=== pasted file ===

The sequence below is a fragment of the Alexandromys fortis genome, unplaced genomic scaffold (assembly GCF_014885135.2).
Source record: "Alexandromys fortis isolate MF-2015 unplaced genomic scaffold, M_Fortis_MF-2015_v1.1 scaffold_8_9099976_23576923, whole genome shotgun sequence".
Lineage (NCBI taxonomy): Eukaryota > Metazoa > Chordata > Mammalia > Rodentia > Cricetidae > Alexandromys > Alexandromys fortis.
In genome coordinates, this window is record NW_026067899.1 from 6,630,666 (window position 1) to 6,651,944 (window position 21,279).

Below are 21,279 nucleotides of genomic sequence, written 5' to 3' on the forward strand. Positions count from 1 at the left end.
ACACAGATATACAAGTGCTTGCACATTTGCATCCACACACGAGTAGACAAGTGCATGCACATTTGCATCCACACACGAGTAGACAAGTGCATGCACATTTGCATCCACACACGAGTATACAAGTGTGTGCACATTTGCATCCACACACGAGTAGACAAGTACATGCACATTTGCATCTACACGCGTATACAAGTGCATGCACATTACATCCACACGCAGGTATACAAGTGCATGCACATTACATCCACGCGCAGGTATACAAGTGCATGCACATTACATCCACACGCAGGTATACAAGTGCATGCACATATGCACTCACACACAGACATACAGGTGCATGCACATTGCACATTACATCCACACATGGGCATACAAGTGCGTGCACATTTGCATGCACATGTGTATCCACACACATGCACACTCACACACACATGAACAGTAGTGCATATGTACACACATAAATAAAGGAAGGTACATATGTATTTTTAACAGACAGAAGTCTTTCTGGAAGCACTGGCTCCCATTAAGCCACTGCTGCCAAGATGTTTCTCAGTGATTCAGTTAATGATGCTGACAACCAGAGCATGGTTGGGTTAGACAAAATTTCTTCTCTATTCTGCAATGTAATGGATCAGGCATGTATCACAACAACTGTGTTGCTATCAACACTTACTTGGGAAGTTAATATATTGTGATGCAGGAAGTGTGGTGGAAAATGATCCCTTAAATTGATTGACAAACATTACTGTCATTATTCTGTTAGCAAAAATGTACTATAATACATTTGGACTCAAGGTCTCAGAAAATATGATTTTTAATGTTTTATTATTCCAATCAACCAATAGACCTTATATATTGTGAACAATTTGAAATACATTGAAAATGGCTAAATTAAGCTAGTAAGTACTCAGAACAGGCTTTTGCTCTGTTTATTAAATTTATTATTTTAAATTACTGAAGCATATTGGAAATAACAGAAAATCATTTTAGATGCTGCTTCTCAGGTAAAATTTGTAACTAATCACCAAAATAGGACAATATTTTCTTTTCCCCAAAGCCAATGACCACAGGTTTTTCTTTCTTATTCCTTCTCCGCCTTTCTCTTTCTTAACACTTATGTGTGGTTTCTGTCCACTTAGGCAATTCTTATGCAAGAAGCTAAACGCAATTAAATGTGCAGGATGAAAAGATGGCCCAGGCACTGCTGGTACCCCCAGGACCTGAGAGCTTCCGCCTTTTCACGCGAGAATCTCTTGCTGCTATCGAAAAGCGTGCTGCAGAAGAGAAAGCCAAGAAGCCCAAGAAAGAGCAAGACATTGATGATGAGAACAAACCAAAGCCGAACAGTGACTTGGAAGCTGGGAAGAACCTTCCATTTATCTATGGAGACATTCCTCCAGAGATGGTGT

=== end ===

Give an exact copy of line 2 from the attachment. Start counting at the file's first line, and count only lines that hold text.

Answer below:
Source record: "Alexandromys fortis isolate MF-2015 unplaced genomic scaffold, M_Fortis_MF-2015_v1.1 scaffold_8_9099976_23576923, whole genome shotgun sequence".